Last week, while I was sailing on the tall ship Europa from Newfoundland to Nova Scotia, I was informed by email to remove the Ocean River Institute’s exhibit in the display window by the Mt Auburn Street Post Office in Cambridge. When I was hauling on halyards, I was directed to clear away the ducks and ocean images from the streets of Cambridge. I was up to date on monthly payments. However, after many years of occupancy, the last display window contract of eighteen months had expired during the winter. And now someone else is interested in the space and likely had agree to pay more rent per month.
The Ocean River Institute display window is a Harvard Square amenity. Inside the post office I over hear Dads saying: “after we finish with all this, then we’ll go see the ducks.” Once I found a woman looking intently at the one of the fish sketches by Dina Chapeau. She was France and wanted to know what we called monkfish so she could order it off a menu. The irony is we were all introduced to monkfish by Julia Child, who discovered it in France. I like the monkfish served at Parsnip on Winthrop.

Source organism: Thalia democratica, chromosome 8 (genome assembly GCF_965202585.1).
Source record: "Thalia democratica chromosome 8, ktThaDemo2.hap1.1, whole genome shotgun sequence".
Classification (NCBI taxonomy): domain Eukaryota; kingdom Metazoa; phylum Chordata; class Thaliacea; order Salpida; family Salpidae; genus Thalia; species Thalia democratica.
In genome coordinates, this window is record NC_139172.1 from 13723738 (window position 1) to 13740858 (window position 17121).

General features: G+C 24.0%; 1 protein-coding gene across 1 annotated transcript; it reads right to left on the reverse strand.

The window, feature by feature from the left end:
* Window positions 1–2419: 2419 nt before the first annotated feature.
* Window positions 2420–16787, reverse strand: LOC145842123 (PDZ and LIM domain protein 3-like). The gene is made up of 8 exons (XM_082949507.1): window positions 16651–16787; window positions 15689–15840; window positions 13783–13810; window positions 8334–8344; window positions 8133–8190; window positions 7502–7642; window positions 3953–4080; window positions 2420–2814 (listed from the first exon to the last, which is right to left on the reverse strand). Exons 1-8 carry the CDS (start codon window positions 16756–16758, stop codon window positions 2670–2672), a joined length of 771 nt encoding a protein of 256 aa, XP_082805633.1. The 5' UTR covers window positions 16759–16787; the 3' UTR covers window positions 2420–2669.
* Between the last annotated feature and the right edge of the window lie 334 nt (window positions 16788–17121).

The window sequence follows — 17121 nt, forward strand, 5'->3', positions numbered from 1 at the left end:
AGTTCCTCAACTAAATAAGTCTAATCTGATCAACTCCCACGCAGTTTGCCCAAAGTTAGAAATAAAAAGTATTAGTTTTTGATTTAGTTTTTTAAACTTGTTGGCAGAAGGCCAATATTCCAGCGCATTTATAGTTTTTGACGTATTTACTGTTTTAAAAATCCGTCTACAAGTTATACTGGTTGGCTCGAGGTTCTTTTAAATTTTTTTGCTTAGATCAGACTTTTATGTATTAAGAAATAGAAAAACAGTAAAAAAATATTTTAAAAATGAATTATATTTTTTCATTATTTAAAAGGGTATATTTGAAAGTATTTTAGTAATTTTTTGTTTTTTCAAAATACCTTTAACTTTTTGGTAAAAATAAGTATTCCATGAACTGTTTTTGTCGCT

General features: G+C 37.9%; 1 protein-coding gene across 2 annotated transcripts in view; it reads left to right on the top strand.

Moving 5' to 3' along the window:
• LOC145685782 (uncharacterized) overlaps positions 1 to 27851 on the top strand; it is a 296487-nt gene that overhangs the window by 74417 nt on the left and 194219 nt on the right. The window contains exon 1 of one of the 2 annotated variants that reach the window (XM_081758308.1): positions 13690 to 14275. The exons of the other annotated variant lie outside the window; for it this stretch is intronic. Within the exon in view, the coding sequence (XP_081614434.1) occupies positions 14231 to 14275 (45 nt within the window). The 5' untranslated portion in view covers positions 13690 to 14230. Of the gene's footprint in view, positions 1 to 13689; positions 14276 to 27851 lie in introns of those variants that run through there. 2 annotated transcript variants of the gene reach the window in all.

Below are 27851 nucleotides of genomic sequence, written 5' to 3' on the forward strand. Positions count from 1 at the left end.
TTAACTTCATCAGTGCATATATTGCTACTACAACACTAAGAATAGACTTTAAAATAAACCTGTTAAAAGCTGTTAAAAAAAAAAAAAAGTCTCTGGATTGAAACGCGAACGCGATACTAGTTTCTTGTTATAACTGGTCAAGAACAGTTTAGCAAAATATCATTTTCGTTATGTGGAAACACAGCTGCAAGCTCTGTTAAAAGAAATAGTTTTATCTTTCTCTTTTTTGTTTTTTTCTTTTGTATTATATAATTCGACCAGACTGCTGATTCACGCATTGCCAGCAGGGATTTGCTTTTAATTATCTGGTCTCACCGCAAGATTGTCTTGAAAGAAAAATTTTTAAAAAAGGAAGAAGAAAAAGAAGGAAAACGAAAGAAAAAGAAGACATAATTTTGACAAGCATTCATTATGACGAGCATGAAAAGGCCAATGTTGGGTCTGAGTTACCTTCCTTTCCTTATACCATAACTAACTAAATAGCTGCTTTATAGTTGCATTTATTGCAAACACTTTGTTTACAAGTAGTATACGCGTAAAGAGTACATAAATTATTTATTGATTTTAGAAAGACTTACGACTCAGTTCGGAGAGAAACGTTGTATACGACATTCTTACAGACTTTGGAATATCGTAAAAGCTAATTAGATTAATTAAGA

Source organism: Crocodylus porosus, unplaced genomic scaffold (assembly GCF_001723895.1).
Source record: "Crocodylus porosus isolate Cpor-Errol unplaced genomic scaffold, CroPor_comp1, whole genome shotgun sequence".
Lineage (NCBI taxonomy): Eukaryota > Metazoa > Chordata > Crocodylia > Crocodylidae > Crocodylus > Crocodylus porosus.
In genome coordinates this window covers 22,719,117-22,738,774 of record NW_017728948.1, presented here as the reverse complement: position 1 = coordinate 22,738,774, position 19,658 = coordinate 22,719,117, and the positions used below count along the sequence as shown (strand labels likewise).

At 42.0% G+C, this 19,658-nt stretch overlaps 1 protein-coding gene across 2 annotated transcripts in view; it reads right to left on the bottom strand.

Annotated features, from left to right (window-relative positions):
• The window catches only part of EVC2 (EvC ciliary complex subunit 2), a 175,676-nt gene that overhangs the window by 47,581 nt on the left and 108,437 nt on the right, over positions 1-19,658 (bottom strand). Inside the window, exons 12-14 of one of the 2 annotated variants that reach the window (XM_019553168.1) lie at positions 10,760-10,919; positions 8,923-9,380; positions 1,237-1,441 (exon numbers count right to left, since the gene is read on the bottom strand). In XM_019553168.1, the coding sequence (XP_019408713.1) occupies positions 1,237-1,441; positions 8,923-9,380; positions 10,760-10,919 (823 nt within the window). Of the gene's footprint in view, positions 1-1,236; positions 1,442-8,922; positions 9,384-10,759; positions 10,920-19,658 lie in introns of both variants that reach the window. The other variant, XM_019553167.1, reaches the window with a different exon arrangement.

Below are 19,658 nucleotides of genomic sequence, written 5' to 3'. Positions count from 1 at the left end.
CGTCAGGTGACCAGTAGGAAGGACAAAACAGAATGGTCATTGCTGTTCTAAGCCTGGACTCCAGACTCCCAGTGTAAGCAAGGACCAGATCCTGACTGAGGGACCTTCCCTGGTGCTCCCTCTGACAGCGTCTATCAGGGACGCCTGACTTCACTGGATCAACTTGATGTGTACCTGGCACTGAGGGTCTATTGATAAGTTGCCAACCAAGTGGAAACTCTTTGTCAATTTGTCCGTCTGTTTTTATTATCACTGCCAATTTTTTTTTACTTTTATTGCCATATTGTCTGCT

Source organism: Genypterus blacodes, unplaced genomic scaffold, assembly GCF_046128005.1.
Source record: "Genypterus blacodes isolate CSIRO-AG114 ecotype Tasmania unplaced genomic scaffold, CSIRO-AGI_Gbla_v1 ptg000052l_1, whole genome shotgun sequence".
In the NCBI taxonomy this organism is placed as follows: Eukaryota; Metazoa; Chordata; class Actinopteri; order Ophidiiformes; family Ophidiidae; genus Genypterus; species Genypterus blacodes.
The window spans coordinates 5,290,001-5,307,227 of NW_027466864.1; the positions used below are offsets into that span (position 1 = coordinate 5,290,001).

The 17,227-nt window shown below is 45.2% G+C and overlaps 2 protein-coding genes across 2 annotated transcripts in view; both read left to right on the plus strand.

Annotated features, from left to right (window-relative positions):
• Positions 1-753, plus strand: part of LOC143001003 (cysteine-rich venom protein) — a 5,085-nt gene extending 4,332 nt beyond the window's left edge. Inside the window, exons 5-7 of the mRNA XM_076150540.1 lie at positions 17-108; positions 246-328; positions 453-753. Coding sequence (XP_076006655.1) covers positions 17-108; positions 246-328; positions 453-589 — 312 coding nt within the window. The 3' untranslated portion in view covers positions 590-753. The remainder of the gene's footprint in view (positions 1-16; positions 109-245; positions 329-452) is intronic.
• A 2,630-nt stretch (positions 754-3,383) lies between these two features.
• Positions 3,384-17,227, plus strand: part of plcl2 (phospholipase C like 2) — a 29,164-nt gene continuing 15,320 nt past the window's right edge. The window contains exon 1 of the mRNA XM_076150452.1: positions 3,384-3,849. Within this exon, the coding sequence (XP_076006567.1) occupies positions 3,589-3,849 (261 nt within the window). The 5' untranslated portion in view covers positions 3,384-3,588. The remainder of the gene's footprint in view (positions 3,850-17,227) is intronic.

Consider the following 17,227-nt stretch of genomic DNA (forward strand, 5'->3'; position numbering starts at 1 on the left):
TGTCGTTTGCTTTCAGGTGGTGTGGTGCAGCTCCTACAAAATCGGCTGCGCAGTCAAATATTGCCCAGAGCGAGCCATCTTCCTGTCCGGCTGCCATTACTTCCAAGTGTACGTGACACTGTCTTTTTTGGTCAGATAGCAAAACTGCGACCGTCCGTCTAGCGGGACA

Watercolors by Harper Dangler illustrate three ecotones, the Atlantic Ocean, Estuary and Coldstream River. At the bottom of the ocean may be seen four habitats, muddy, sandy, gravel and boulder reef. Each ocean floor has its own inhabitants who are identified by Dina’s legend on the right.
For me the most poignant image is up high on the wall. A vibrant and clean Boston Harbor with cat boat, tug boat, tall ship and people lolling about on the harbor walk. Across the bottom of the harbor image is written: Together, we are protecting environments not for self but for all.
When we’ve got a harbor of pride with marvelous animals dwelling within, it should be displayed. Must the amenity on Mt Auburn Street by the Post Office be gone because of a lapsed contract?